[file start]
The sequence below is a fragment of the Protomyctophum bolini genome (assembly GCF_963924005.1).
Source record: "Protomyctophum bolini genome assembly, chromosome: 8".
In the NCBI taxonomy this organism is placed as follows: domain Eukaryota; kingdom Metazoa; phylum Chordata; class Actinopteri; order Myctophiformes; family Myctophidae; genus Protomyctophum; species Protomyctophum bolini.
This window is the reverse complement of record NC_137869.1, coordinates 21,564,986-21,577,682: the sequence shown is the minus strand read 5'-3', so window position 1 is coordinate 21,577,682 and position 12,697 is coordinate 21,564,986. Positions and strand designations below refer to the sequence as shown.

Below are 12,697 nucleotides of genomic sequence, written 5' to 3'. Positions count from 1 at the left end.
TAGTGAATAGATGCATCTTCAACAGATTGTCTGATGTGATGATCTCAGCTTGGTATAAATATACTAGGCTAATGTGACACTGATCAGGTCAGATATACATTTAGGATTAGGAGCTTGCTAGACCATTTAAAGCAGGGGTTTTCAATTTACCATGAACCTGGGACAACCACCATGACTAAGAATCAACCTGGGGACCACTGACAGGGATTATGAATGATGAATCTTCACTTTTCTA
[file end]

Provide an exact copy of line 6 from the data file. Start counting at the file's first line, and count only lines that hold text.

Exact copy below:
TAGTGAATAGATGCATCTTCAACAGATTGTCTGATGTGATGATCTCAGCTTGGTATAAATATACTAGGCTAATGTGACACTGATCAGGTCAGATATACATTTAGGATTAGGAGCTTGCTAGACCATTTAAAGCAGGGGTTTTCAATTTACCATGAACCTGGGACAACCACCATGACTAAGAATCAACCTGGGGACCACTGACAGGGATTATGAATGATGAATCTTCACTTTTCTA